If I have a flat tire, I don't necessarily have a problem. I have an event, or a situation. It becomes a problem when I act like a maniac about it, internally and/or externally. So, as you said Dallas, if I can "accept" (it is what it is, and I can't change the fact that my tire went flat) the situation, then I can quiet myself internally and hopefully externally also.

The tire still needs changing, acceptance won't change that fact. But it will change my outlook, and my outlook is really where the problem lies. A flat tire is just an event. I don't consider it a problem when the traffic light turns red; that's what lights sometimes do. Tires sometimes go flat. It's only a problem when I make it a problem, and working through acceptance, I can eliminate the problem that I am creating.

I wonder if that makes any sense!

As for needing to Accept before getting to Action -- I see your point Dallas. I moved on to Step 4 without really having been convinced of 2 and 3. So I suppose I did get in to action before I accepted a HP. Maybe it's more about ease and comfort -- when I am in acceptance about something, action flows much more easily.

I tend to agree with what Molly said - if I take action without having acceptance, my actions may not be good ones. Like the other day when a car was blocking my access to a parking lot. I became Aware of the situation, there was clearly a car in my way and this was going to slow down my progress. However, I skipped right over Acceptance -- the part about calmly accepting that there was a car in my way and that I was not going to get to the place I wanted to be quite as quickly as I had desired -- and went right in to Action, which was to yell at the man who was blocking my access. :oops: So for me, had I gone through the Acceptance part of the equation, I would not have behaved. I still got the desired result - the man moved his car...yet the way I went about it was not in the highest good for all involved.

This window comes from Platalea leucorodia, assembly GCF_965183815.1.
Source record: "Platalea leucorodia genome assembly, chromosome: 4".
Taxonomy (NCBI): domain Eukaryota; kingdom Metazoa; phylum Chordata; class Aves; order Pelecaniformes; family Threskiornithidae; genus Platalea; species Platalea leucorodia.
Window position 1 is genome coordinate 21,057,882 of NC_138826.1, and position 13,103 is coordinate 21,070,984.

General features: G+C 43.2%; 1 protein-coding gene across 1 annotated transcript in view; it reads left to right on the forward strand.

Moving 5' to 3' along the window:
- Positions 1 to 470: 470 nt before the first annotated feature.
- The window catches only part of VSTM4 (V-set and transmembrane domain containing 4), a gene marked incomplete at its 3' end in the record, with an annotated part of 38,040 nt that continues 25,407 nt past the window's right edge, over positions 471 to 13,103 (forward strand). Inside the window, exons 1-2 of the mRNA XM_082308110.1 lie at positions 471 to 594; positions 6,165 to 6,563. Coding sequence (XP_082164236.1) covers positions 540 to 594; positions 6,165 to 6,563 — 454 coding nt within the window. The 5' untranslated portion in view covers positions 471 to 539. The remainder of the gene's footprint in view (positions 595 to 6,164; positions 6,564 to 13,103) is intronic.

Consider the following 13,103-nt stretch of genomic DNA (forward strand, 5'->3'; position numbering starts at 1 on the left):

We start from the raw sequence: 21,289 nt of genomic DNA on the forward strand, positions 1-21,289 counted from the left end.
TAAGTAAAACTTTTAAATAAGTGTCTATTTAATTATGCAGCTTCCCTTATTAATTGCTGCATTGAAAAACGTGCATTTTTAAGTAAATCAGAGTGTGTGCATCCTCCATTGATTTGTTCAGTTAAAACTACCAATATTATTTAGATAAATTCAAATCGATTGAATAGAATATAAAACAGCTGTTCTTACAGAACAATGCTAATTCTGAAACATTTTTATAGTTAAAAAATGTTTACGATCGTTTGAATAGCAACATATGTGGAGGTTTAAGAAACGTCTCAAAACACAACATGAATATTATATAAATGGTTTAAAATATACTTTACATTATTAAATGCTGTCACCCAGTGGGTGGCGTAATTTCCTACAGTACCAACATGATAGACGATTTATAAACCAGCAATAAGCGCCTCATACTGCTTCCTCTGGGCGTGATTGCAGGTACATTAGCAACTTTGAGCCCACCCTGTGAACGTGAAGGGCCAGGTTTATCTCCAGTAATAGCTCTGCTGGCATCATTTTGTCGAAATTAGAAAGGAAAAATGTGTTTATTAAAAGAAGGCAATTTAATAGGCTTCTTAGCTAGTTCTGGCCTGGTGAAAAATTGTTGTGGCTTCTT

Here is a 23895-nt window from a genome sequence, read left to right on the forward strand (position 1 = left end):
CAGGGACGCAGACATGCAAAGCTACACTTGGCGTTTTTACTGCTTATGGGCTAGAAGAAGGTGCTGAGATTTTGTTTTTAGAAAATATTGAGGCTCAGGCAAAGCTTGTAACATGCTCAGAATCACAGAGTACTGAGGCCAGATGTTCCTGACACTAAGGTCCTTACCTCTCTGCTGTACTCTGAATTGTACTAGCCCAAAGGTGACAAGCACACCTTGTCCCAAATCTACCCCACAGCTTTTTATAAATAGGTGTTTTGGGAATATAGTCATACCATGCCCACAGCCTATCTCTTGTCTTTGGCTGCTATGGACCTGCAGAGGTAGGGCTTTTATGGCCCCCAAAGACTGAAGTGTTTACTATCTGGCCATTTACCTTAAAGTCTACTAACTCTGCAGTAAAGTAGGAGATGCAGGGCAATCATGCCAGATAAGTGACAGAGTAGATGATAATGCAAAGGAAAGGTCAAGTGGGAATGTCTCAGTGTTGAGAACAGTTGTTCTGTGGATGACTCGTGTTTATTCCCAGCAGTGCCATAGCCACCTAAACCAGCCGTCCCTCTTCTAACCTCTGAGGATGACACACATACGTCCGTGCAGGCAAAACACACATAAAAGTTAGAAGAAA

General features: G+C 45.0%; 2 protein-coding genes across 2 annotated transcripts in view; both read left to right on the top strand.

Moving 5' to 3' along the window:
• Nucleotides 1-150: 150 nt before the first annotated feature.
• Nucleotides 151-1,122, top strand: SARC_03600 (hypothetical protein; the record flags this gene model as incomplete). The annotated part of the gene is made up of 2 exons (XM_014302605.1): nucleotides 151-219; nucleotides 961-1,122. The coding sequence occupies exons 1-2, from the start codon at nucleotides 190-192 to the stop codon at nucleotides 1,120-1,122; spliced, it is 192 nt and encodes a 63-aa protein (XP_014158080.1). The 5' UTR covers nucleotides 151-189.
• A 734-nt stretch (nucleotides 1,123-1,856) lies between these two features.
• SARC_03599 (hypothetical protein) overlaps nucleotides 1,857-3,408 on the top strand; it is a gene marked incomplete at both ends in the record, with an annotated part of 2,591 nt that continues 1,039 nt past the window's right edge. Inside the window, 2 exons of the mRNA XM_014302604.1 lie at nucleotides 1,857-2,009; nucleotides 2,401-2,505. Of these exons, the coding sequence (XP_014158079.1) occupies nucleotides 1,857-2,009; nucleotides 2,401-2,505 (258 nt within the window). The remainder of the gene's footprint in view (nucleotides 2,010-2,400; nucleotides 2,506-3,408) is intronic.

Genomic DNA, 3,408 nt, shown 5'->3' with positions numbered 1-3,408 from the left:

Maybe what that means for me is that the Acceptance part is the part where I stop and breathe and reconnect to the Universe if for whatever reason I have lost that grounding connection. And if I don't do that, I am plain old Anne, self will run riot to the max.

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A different spin

Postby Dallas » Mon Apr 23, 2007 4:26 am

Oooohhhh!!! I happen to have a fresh... real live problem I could use for today... but, I better post that somewhere else... where it won't get our theoretical problems off track! :lol: :lol: :lol:


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Postby anniemac » Tue Apr 24, 2007 7:10 pm

:D Not looking to be difficult, really I'm not :D

To me, the Steps ARE about acceptance. I am powerless over the flat tire. Acceptance. Turning my will and my life over to God as it pertains to my emotional disturbance is all about my acceptance. Being willing to have God remove my defect of being in emotional disturbance about it, is me accepting that God is in charge to do with me (and my defects) what God will. To me, the Steps are rife with acceptance.